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Is the former like there were a few days where a single shooting star appeared? And is the latter like there were a few days where one or more than one shooting stars appeared?

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    Does this answer your question? "many a time" means "many times"? Both mean the same thing with slightly different nuances. As for the number of days, there is not enough context. Jan 22, 2021 at 12:40
  • @niamulbengali The answers from your link say "many a time = many times", so then if I see 3 shooting stars three days in a row (9 in total), would I still be able to say it like "I've seen many a shooting star lately"?
    – dolco
    Jan 22, 2021 at 12:48
  • Many a <singular noun> means many <plural noun>. Let us consider anything more than five shooting stars many shooting stars. Then if you have recently seen nine, on three separate days, you would say, I have seen many a shooting star lately and it would be grammatical as well as semantically correct. However, "lately" refers to recent times. So if you said this a year later, it might be incorrect. Your original sentences say nothing in particular about the distribution of the sightings. You should say I've seen many a star/meteor shower lately to be more precise about different days. Jan 22, 2021 at 12:51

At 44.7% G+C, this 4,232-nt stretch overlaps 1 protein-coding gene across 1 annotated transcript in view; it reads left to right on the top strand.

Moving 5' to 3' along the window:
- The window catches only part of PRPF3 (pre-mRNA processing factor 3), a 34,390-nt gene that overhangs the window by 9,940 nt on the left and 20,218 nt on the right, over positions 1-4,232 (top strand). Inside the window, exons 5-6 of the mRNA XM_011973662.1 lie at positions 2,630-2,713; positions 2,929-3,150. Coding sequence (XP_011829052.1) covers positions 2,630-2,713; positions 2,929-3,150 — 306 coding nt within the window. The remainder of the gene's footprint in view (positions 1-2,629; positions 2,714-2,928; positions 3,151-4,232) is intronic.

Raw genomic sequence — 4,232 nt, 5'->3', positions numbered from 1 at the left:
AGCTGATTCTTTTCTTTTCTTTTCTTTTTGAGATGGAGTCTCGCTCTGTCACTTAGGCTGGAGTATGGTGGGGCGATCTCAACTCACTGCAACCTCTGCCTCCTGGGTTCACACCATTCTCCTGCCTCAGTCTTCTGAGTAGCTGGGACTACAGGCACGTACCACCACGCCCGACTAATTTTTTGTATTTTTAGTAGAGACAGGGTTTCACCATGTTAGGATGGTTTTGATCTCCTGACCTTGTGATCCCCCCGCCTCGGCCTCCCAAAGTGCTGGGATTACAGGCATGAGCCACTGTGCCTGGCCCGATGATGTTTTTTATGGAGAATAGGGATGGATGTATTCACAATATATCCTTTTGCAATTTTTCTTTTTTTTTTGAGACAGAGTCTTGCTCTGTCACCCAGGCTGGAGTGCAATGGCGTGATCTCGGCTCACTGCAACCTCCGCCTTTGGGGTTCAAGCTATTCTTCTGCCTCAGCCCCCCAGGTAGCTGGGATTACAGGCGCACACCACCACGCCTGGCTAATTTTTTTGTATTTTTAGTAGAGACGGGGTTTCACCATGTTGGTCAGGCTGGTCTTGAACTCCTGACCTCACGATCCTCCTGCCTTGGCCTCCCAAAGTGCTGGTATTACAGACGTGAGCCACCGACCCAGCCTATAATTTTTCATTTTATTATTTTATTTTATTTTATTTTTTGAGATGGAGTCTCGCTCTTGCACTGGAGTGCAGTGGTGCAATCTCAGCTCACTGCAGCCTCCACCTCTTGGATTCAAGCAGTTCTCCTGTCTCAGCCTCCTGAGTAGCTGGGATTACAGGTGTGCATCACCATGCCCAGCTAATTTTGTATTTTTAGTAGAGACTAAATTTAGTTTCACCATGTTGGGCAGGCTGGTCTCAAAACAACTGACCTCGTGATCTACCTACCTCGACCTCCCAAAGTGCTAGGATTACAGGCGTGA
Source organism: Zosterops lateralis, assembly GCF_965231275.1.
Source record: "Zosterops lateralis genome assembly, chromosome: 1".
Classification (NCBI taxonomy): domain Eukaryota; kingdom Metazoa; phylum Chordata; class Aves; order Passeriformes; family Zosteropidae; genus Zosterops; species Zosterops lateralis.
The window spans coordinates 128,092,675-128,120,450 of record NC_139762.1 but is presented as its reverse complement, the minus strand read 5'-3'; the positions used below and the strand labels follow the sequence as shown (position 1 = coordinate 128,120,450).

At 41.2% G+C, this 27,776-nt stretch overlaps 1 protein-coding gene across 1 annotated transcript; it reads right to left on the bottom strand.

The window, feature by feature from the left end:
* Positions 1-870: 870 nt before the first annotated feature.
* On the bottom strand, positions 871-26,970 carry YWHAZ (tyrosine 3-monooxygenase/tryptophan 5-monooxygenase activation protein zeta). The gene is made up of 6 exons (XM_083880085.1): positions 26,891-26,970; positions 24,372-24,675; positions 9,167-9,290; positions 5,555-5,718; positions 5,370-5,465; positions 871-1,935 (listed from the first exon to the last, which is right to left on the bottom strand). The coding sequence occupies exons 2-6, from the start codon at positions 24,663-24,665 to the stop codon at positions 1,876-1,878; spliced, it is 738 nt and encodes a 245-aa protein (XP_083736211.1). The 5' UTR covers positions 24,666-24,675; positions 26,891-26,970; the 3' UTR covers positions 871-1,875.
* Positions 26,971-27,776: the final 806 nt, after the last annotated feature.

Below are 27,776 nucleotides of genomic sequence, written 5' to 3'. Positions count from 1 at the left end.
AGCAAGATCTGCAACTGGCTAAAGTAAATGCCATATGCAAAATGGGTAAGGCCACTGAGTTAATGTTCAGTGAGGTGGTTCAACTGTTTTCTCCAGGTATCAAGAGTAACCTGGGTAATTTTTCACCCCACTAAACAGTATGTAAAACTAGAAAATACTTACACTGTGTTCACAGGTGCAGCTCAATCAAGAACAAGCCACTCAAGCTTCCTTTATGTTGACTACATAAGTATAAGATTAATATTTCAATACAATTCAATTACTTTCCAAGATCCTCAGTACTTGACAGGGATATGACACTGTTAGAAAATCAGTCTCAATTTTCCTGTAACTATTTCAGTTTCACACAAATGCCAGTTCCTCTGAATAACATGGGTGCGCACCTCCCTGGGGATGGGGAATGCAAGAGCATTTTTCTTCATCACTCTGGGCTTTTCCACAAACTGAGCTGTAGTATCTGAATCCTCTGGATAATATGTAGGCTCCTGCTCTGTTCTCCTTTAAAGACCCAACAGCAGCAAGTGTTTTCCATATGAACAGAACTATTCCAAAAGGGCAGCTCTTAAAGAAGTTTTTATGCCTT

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    It would be much more idiomatic to say "I've seen many" or "a lot of shooting stars lately." As the comments on the other question say, many a is a rather old-fashioned usage - many a time is probably the most common expression. You might say "I've seen many a shooting star" if you were thinking back over the times you had seen one in your whole life. Jan 22, 2021 at 14:18

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